As our kids were growing up, we went through several cats, a couple of guinea pigs, and one dog, a Norwegian Elkhound, as family pets. The first cat we had was a black and white cat that for some reason we named Pumpkin. Maybe we had got Pumpkin close to Halloween. She was a nice cat, especially in contrast to Benito, a cat we acquired much later and named after Benito Mussolini because of his dark personality. Today, we might name him Donald. Pumpkin was a pretty ordinary cat, but we will always remember her because of one incident.
My wife Rendene called me at work one day and said that there was something very odd about Pumpkin. Her fur seemed to be standing up as though she was frightened, and she was acting strangely, meowing incessantly. She was so concerned that she called our vet and described the symptoms.
The vet, who had spayed Pumpkin, told her to look for lesions in the cat’s skin. When I got home, I could see why my wife was worried. Pumpkin’s fur was standing up so much that it looked longer than normal. Our daughter Sara, who was about 5 at the time, kept insisting that it wasn’t Pumpkin.
“No, Sweetheart, Pumpkin is just ill. Maybe she ate something poisonous or rolled in something.”
Sara kept insisting that it was a different cat
“But it isn’t Pumpkin!”
Her older brother Jim tried to comfort her. “Pumpkin is just sick. Look, same nose, same ears.”
I imagined Sara probably wouldn’t recognize me if I suddenly contracted leprosy or something. The perceptual capacity of young children is not fully developed.
I called the vet and said we saw what might be lesions in the skin, but we couldn’t be sure. Could the cat have eaten something that would cause its fur to stand up? The vet asked if Pumpkin was foaming at the mouth or seemed to be in pain. From the way she was meowing, I thought she might be in pain. Finally he told us to bring her in.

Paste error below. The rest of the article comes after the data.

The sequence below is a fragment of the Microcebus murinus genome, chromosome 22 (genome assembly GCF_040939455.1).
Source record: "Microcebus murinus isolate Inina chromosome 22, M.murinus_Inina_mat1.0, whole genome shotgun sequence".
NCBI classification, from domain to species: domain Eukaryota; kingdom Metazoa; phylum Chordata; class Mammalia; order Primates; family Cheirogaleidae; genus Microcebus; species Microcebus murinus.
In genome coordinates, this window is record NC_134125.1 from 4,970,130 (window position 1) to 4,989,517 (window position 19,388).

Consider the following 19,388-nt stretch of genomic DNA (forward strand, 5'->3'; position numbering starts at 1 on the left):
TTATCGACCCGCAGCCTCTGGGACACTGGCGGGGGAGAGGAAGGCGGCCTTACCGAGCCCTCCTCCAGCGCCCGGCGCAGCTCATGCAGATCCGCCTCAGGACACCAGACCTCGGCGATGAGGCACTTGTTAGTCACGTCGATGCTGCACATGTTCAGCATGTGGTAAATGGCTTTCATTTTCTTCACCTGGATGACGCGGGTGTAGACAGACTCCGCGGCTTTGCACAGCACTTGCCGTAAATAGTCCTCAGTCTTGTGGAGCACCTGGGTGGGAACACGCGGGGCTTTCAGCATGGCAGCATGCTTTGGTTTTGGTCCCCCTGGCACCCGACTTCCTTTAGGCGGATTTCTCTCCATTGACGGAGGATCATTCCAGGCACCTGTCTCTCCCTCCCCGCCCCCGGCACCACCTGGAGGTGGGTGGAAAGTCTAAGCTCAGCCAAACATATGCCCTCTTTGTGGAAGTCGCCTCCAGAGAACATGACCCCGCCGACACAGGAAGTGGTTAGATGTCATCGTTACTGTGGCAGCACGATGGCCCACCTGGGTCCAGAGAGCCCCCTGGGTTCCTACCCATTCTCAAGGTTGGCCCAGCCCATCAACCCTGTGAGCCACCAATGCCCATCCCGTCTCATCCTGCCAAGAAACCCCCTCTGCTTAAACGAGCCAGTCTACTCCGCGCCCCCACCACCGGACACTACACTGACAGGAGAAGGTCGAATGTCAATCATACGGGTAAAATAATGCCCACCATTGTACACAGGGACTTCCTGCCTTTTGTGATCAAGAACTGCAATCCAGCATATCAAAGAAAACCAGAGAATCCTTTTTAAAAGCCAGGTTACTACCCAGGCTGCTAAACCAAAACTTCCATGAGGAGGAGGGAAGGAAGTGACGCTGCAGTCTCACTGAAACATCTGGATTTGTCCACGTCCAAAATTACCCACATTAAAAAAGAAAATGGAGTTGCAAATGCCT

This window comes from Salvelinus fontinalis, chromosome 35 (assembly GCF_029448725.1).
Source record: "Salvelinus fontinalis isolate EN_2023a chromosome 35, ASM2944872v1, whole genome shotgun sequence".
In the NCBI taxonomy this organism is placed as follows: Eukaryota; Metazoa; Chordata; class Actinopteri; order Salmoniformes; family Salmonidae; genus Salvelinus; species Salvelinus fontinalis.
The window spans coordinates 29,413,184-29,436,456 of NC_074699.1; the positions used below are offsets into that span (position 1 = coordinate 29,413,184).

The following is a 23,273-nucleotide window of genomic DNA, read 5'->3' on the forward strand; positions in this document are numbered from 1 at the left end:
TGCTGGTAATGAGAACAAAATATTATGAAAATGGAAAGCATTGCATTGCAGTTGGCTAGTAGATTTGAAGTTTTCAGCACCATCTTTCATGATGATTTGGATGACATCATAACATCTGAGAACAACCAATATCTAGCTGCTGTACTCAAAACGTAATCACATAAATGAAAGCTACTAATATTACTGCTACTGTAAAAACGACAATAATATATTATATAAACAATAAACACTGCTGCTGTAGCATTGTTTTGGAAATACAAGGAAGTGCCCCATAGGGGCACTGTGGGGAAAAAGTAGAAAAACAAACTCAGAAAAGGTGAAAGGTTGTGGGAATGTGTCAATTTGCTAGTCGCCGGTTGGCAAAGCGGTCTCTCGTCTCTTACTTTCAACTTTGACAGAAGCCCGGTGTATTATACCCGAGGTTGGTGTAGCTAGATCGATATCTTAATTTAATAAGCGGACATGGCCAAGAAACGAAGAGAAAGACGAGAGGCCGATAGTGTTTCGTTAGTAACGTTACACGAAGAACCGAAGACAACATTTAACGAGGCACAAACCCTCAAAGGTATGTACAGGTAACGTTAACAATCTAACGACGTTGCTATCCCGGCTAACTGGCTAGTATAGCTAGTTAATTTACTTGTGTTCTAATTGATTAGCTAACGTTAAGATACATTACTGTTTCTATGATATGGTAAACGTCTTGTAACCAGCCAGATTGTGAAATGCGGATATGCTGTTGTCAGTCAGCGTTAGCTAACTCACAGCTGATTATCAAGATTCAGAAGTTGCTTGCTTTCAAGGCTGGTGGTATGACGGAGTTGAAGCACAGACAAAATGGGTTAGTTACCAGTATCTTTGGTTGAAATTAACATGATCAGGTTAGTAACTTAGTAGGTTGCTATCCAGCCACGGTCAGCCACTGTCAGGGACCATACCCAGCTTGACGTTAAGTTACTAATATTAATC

Pumpkin was terrified of riding in the car, and we didn’t have a proper cat carrier. The last time we had her in the car, she went berserk. We wrapped her in a towel with only her head showing, so she couldn’t scratch us. The meowing became frantic and sounded more like howling. On the way to the car she struggled so violently that I dropped her, and she scrambled out of the towel and ran up a tree. Her fur was really standing up now. With a can of tuna we finally coaxed her far enough down to grab her and wrap her in the towel again. The kids held the towel-wrapped, plaintively meowing Pumpkin in the back seat while I started the car. As I was pulling away, Sara shouted, “Look!”
We all looked, and there was Pumpkin standing by the front door. She yawned and did a stretch. It took me a minute to realize what was going on. The cat we had wrapped in a towel wasn’t Pumpkin just as Sara had insisted. It was a cat with exactly the same black and white markings, but with longer fur. On closer inspection, the imposter Pumpkin also turned out to be a male.
Sometimes when I count my blessings, I remember to be grateful that we didn’t make it to the vet that day with a cat he would have immediately recognized wasn’t ours.